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A brain is highlighted in 3 different areas, indicating hearing, touch, and awareness of space. For hearing: a car is honking. For touch: a person with a cane is stepping up from grass to a hard step. For awareness of space: a hand reaches to feel where a doorknob is in relation to it.

Macular Degeneration and Training the Other Senses

For those living with macular degeneration, changes in vision can be very stressful. One common worry is learning how to navigate in a world that looks slightly different. Looking for doorways, moving around obstacles, and traveling in unfamiliar areas may require new strategies. 1

Non-visual information

However, the world is full of “non-visual” information you can use. This non-visual information can be picked up by your other senses. Our brains continue to grow and learn throughout our lifetimes. The brain can adapt to changing vision by strengthening these senses.1,2

How does vision loss affect the brain?

The brain is a “plastic” organ. This means it can continue to grow and change as we experience new things. Plasticity explains the changes in the brain that help us learn. The brain is also divided into different areas. Each area contains neurons, or cells that send and receive signals, that control a specific function or area of the body.

Brain plasticity

Each of our 5 senses is tied to a specific area of the brain. This area takes in all the information around us and makes sense of it. However, studies show that when there is sensory loss, that area of the brain changes. Those cells will now start to act differently.2

These brain changes can make up for vision or other sensory loss. Another sense can be improved to make up for vision loss. The cells that once worked to help us see can now take on a new “job.” Many times, this new job involves other senses like touch or hearing. This allows us to adapt when our world changes.2

How can I use my other senses?

Just like any other skill, you can “train” your other senses. Ways to practice using your senses in new ways include:1,3


Use common sounds to help orient you. Noises like traffic or the hum of household appliances can act as landmarks.
Ask yourself where the sound is coming from. Is it close or far? In front of you or behind? From the left or the right?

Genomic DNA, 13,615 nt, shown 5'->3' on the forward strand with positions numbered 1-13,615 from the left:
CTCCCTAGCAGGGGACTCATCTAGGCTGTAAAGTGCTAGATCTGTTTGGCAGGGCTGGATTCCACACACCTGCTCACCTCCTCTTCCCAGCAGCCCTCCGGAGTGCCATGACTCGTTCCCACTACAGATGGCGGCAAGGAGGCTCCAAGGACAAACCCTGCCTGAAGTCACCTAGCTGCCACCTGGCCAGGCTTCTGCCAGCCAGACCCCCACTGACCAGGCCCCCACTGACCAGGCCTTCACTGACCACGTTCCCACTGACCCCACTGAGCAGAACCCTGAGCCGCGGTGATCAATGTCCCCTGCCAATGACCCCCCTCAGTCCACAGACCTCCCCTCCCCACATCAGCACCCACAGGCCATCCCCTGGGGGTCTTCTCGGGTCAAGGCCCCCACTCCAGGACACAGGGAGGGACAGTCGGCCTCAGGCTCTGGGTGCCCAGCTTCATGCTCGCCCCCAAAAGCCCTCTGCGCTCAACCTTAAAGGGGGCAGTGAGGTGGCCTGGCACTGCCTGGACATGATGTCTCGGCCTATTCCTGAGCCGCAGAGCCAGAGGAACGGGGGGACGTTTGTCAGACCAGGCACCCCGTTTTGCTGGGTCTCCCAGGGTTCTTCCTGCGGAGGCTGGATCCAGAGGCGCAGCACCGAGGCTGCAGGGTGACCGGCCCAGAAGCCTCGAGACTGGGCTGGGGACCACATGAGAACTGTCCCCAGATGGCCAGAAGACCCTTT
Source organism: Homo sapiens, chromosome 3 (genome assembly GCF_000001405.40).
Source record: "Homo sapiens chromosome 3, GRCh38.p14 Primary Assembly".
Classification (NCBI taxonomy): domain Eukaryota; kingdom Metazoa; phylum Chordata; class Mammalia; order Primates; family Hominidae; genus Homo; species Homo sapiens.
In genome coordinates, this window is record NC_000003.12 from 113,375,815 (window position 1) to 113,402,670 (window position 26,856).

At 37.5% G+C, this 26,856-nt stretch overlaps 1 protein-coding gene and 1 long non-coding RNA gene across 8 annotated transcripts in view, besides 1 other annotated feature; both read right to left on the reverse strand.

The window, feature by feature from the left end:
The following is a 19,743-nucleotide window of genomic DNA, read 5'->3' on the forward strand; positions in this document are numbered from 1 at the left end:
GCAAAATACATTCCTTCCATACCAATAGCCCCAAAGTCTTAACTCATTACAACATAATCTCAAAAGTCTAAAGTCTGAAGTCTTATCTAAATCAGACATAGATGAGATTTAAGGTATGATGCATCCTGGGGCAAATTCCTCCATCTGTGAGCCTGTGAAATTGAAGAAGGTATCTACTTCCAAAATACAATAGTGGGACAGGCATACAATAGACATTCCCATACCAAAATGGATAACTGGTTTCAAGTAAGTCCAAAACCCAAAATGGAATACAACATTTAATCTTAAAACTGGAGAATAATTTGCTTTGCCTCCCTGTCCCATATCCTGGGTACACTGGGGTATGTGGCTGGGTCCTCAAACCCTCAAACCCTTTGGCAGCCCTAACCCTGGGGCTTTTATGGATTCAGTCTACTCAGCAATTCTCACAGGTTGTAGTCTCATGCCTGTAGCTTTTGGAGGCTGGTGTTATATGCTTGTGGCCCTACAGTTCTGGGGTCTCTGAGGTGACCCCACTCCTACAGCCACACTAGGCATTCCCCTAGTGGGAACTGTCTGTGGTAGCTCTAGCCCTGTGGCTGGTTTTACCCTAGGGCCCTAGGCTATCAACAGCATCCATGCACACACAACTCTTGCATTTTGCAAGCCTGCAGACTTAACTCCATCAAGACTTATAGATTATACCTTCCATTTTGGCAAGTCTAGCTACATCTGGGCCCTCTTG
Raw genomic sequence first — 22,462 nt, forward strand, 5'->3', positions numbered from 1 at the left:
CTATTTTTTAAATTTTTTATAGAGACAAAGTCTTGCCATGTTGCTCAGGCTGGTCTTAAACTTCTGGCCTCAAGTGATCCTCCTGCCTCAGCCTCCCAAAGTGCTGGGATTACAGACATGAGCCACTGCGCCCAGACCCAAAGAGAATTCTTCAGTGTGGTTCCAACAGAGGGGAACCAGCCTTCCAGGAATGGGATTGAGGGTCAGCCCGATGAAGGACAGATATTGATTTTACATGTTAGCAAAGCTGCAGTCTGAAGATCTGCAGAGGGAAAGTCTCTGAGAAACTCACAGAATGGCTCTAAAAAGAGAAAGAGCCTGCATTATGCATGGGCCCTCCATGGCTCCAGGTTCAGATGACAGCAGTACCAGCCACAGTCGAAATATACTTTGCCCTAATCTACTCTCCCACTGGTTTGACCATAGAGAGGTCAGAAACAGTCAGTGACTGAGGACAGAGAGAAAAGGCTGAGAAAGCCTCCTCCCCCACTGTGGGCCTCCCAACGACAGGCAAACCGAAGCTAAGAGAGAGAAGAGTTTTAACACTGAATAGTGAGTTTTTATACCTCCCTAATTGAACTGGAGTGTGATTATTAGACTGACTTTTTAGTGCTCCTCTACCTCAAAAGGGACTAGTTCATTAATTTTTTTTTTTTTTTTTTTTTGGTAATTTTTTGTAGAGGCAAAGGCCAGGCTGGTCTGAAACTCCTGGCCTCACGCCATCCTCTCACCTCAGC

Try echolocation. This helps you detect the location of objects by their reflected sound. Make a quiet clicking noise and see what information you can learn from it. As the noise bounces off objects, you can get an idea of how close things are. You can also find out about the texture of things. For example, sound bouncing off soft furniture is different from sound bouncing off a hard table.


Placing your hand on objects as you move throughout an area is a common way to map a room. However, touch can be used in many more ways.

Pay attention to what is under your feet. Carpet, grass, and concrete all feel different. That can help you determine when you leave a room or step off the sidewalk.

Does the temperature feel the same all over your body? Perhaps you feel a breeze or the heat of the sun against your skin.


Kinesthesia is your ability to tell where your body is in space. It also can help you keep your balance. It is what helps you predict how far the next stair is even if you cannot see it.

Your guide’s arm or a cane can act as an extension of your body. Their position can give you information about slopes or uneven ground like curbs.

You can also use kinesthesia to judge how far away something is from you.

As you continue to practice these skills, your senses may improve. You can use these techniques to form a detailed mental map of the area around you, even if you may not have been there before. This can also help you form a mental map of a new person. Using these tips, you may be able to figure out the person’s height, age, and other features. 1

Finding Assistance

If you have questions about how to train your senses, speak to your doctor. They may be able to refer you to an orientation and mobility (O&M) specialist. These are specialists who are trained to help those with vision loss regain their confidence to navigate the world around them. 1

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This article represents the opinions, thoughts, and experiences of the author; none of this content has been paid for by any advertiser. The team does not recommend or endorse any products or treatments discussed herein. Learn more about how we maintain editorial integrity here.

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